Beauty pageant causes a stir

00:23, May 02 2013
trying to treat poor self-esteem with cosmetic surgery is like trying to treat gangrene with a band-aid. The only way to truly heal is to cut out the rot.
PLASTIC NOT SO FANTASTIC?: "Trying to treat poor self-esteem with cosmetic surgery is like trying to treat gangrene with a band-aid. The only way to truly heal is to cut out the rot."

If you want evidence that definitions of female beauty are becoming as narrow as a Mattel product catalogue, look no further than the entrants from this year's Miss Daegu beauty pageant in South Korea.

The similarity between the young women, with their almond eyes, thin noses, high cheekbones and pointy chins is staggering.

Staggering is also the word that comes to mind looking at the before and after surgery photos of Miss Universe Korea 2013 Kim Yumi.

While Photoshopping may explain some of the similarities in appearance of the 2013 lineup, it's not too much of a leap to assume that cosmetic surgery is also a factor (and the need to Photoshop people to all look similar is worrying in itself). This is especially given that, according to a survey reported in The Economist, South Korea tops the list for cosmetic surgery relative to population. 

But while the high weirdness factor of the South Korean pageant has grabbed global attention, are things really any different closer to home?


Take, for example, the Miss Universe Australia pageant. With sponsors like Mediterranean Tan, Wax & Beauty ('Transform the drab and boring as you release the exotic inner goddess') Danné Montague King ('[T]reatments and products designed to educate skin to perform like youthful healthy skin') and The Smile Shop ('The number one Tooth Whitening dental office in Australia') the Miss Universe Australia pageant is hardly a celebration of body diversity.

We are talking about beauty pageants after all. But even outside the world or fake smiles and earnest calls for world peace, conforming to a confected template of female beauty via cosmetic surgery has become utterly normalised. New surgical 'must haves' such as Pipa's Butt LiftKate's Royal NosePosh's Nipples and Angelina's lips, are as close as your nearest shopping centre.

And the desire to look like a mass-produced doll is hitting women at their most vulnerable - in their teen years when the judgment of peers is at its strongest. The fastest growing segment of people going under the knife is young people.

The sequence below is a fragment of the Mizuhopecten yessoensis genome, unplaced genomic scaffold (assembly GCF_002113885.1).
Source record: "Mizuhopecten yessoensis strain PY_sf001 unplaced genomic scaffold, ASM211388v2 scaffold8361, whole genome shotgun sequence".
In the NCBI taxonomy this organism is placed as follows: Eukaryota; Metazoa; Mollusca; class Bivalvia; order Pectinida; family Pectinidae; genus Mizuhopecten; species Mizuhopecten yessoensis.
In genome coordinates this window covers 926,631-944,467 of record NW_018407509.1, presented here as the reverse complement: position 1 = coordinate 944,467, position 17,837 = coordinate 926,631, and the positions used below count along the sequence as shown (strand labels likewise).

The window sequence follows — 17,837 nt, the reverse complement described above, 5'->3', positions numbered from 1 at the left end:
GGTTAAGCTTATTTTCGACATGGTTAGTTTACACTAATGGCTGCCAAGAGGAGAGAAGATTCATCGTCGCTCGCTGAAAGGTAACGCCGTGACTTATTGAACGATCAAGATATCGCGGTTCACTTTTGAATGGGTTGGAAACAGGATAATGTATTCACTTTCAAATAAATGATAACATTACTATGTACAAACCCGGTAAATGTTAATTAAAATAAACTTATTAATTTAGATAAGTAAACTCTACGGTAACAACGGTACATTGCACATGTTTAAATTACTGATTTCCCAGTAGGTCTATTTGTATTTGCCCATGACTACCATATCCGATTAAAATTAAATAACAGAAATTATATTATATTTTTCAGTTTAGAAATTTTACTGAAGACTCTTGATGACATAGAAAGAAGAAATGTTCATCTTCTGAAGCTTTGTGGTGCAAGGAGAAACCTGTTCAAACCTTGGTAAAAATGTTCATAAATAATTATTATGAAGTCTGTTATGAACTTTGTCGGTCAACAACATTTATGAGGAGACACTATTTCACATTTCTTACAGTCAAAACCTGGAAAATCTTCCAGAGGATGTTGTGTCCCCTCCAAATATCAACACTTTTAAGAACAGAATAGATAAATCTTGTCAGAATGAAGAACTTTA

This isn't confined to the extreme and ridiculous cases like British mother Sarah Burge who gave her daughter a breast enlargement voucher for her seventh birthday.

The question is why? Do these young women really believe that looking like Barbie will deliver them ultimate happiness? Or is something else going on?

For her book 'Where has my little girl gone', Tanith Carey sat in the waiting room of a cosmetic surgery and quizzed the people waiting for their consultations. A sales assistant who had mummy and daddy's blessing, and their cheque book, was getting her chest boosted two cup sizes to improve her 'confidence'. 

Eighteen year old Courtney was having laser treatment to remove the stretch marks that were 'ruining her life'.

Her mother Justine said she had no other option.

'What choice have you got when something like this is ruining your daughter's life? It's wrecked her social life', explained Justine. 'When her friends ring her and ask her to join them for sleepovers, she says no because she can't bear anyone to see her in her underwear. I saw her sitting there with tears streaming down her face. It was heart-breaking. She kept saying "Why has this happened to me, Mum? How could this happen to me?"'

It's tempting to say that Courtney and Justine should visit a burns unit and get some freaking perspective. But dismissing them as vain isn't fair and treats this as if it's simply an individual issue.

In doing so, it completely misses the point that young girls are growing up within a global culture that bombards them with the message that their beauty matters most. Against this backdrop, parents think they are being responsible by funding surgical procedures to help their daughters feel better about themselves.

The problem is that trying to treat poor self-esteem with cosmetic surgery is like trying to treat gangrene with a band-aid. The only way to truly heal is to cut out the rot.

We need to reject the toxic industries of pageants and cosmetic surgery that tell women from Daegu to Devenport that in order to be worthy they must be something other than what they are.

- Kasey Edwards is the best-selling author of 4 books 30-Something and Over It, 30-Something and The Clock is Ticking, OMG! That's Not My Husband, and OMG! That's Not My Child.

- Daily Life